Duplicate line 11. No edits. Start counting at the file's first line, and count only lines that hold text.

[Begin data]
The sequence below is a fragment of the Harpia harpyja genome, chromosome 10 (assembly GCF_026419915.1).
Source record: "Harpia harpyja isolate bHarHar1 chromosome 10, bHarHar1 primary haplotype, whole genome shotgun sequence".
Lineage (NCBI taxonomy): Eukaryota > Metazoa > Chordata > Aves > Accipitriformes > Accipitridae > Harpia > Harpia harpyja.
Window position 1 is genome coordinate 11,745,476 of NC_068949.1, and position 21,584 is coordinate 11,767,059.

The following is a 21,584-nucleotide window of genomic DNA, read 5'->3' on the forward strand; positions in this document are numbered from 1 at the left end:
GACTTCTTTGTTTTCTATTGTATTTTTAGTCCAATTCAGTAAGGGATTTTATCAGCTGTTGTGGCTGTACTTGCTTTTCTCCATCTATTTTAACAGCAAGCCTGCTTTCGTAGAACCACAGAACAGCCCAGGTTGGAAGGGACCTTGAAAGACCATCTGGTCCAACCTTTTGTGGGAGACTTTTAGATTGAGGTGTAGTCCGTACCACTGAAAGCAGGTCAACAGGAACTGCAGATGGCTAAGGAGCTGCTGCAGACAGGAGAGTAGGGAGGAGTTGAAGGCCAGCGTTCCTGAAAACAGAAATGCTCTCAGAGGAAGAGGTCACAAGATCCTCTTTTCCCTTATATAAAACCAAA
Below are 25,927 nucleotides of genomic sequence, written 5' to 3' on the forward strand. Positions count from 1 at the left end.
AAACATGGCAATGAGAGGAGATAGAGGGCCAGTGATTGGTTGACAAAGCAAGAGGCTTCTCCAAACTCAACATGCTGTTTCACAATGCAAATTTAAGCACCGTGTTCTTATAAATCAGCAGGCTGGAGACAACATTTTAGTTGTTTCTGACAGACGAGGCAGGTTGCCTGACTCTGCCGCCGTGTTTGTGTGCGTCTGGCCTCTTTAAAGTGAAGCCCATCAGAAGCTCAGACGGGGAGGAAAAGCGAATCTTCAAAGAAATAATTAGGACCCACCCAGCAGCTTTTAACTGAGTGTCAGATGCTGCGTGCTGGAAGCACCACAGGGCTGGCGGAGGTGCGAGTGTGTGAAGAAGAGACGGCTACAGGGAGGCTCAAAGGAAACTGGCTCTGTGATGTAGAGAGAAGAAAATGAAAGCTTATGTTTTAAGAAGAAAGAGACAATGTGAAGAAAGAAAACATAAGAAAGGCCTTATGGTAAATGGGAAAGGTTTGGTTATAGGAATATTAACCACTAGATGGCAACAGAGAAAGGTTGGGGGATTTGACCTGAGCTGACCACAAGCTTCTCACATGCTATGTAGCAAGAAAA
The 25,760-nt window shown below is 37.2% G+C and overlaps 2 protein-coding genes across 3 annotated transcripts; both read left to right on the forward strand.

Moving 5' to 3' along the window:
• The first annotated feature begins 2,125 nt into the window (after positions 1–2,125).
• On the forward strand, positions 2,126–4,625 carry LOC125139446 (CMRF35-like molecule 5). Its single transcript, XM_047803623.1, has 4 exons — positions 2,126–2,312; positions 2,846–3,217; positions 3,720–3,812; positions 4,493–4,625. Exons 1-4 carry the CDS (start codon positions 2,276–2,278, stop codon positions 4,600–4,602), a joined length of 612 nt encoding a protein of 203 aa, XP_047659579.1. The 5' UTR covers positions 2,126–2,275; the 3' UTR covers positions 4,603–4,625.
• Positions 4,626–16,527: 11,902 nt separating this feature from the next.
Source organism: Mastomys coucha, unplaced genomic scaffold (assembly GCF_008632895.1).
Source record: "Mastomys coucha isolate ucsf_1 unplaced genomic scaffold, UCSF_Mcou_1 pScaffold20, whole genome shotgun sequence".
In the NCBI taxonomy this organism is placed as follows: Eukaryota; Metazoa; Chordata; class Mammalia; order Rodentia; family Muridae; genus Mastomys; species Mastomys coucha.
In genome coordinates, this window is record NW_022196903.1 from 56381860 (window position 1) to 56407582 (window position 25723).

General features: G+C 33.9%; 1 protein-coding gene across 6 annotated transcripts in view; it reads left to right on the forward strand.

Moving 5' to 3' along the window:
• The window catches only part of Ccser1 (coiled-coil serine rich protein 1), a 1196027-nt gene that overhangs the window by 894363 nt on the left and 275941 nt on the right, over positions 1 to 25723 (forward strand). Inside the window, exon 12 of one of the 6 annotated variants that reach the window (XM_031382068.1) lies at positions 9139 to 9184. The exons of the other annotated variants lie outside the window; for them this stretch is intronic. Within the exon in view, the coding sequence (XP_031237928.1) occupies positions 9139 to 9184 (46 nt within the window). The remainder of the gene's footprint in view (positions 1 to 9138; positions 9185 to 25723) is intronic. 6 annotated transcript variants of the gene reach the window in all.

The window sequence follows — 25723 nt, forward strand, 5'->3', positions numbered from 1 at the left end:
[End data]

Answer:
• The first annotated feature begins 2,125 nt into the window (after positions 1–2,125).